Felger: Haynesworth 'one of the worst'


Felger: Haynesworth 'one of the worst'

For as bad as Albert Haynesworth may have been during his brief stint in New England, Michael Felger blames the Patriots for thinking that this leopard would change his stripes.

"I think the Patriots should be better than a bum like this," he said Tuesday on 'Sports Tonight'. "This is really one of the worst guys this league has to offer . . . They never should have brought this guy in.

"And what's aggravating is, the only reason they did is 'cause he gave them money back. He gave them a good deal, and then he kissed some ass on the way in. He said all the right things. And it just feels to me like, you can be the worst guy in the world but if you give them some money and say the right things, the Patriots will just bring them in."

Ex-NFL lineman Steve DeOssie agreed with Felger, at least on Haynesworth himself.

"He just didn't want to play," DeOssie said. "It was obvious from the get-go he just thought he could walk in and, I don't know, maybe contribute somewhat, but he didn't even give the effort to contribute.

"He did not even play . . . up close to his talent level . . . This is a guy that has a tremendous amount of talent and absolutely no desire, no respect for his teammates, no respect for what everybody else on the field is trying to accomplish, and it showed. It showed in the way he played."

Later, he added: "The guy was a bad guy with no respect for his teammates whatsoever. You can't be in that locker room and have that lack of respect for your teammates when everyone else is working . . . hard."

Tuesday, Oct. 25: Carlo for Calder?


Tuesday, Oct. 25: Carlo for Calder?

Here are the links from around the hockey world, and what I’m reading while having watched the Curious George Halloween special about eight times over the last three or four days thanks to my three-year-old son.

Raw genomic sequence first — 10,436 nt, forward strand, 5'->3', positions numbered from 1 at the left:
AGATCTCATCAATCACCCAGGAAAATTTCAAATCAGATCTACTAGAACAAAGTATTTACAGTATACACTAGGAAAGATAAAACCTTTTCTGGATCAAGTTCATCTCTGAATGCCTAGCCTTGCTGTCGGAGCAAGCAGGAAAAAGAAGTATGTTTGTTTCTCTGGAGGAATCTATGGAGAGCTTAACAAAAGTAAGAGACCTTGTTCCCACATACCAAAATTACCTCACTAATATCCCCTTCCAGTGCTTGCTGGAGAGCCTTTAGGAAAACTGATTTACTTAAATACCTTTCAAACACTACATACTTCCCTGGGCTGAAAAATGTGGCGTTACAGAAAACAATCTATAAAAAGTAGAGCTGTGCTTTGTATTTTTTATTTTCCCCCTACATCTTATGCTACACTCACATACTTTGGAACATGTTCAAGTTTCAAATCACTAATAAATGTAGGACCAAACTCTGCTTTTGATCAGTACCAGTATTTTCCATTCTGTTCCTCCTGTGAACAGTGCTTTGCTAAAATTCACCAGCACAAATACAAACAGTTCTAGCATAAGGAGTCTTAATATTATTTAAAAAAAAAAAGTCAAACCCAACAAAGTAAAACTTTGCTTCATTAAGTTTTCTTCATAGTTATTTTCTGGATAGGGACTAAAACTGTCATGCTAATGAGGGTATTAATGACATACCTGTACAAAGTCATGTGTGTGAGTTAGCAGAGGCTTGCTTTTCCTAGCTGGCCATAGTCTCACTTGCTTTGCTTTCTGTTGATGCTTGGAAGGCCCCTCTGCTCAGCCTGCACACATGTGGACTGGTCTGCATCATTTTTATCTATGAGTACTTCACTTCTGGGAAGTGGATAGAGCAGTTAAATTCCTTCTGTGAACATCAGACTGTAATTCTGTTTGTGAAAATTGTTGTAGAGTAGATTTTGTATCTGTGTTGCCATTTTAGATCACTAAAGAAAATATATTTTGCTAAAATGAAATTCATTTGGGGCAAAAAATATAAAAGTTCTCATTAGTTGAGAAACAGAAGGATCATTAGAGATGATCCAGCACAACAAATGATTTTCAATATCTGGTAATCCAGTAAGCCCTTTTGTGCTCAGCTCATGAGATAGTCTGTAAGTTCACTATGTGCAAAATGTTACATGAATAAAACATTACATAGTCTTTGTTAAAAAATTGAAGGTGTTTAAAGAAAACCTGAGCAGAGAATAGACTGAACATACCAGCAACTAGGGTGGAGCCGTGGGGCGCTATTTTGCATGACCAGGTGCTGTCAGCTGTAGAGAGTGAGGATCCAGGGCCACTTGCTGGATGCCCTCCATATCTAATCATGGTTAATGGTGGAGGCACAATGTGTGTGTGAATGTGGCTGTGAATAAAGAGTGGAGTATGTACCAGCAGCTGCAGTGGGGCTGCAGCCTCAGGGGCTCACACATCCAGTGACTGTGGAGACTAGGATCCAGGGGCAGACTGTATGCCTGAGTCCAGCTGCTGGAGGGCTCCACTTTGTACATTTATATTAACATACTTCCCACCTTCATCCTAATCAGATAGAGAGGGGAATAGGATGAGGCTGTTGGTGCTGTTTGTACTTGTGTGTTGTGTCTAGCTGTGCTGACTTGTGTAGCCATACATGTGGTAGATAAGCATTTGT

*Bob McKenzie with a great story in former NHL defenseman Mike Commodore talking a shift as an Uber driver as his hockey work has dried up.

*Alex Radulov is earning some early respect for his play from his Habs teammates and the fickle Canadiens fans, but let’s see how the whole season plays out for the notoriously combustible Russian winger.

*Zach Werenski has taken an early lead among his NHL rookie peers for the Calder Trophy, but it looks like it’s going to be a crowded field this year. Just a couple of weeks in, Brandon Carlo certainly looks like he could be in the conversation as well.

*Pioneering female goaltender Shannon Szabados has been cut from the Peoria team in the Southern Pro League.

*The Chicago Blackhawks have plenty of advice for the Chicago Cubs about playing in the big games as the Cubbies get ready for their World Series close-up.

*A more mature David Perron is having greater success the second time around with the St. Louis Blues while contributing in many different areas.

*For something completely different: a really fun story of a Hollywood Reporter contributor recording the reactions of her 7-year-old son watching Empire Strikes Back for the first time. I was around the same age when Empire came out, so I’m sure my reactions were pretty similar to his at different points in the movie.

Red Sox exec Amiel Sawdaye follows Hazen to Arizona


Red Sox exec Amiel Sawdaye follows Hazen to Arizona

The Red Sox lost another key member of their front office Monday, when vice-president of amateur and international scouting Amiel Sawdaye followed former general manager Mike Hazen to Arizona.

Sawdaye will be the Diamondbacks' assistant GM. As stated by Rotoworld, he had been instrumental in building up the Red Sox' young big league talent and farm system.

The Boston Globe reported today that the Red Sox may not fill the GM vacancy created when Hazen left, instead using "other staffers to take on Hazen’s administrative duties". President of baseball operations Dave Dombrowski handles many of the duties traditionally associated with the general manager's position, leaving the actual GM's job in Boston as "essentially an assistant [position] with a lofty title but little power".

The Red Sox have also lost two other front-office members this offseason: Senior baseball analyst Tom Tippett, who had been with the organization for eight years, and director of sports medicine services Dan Dyrek, who had been with the Sox for five years.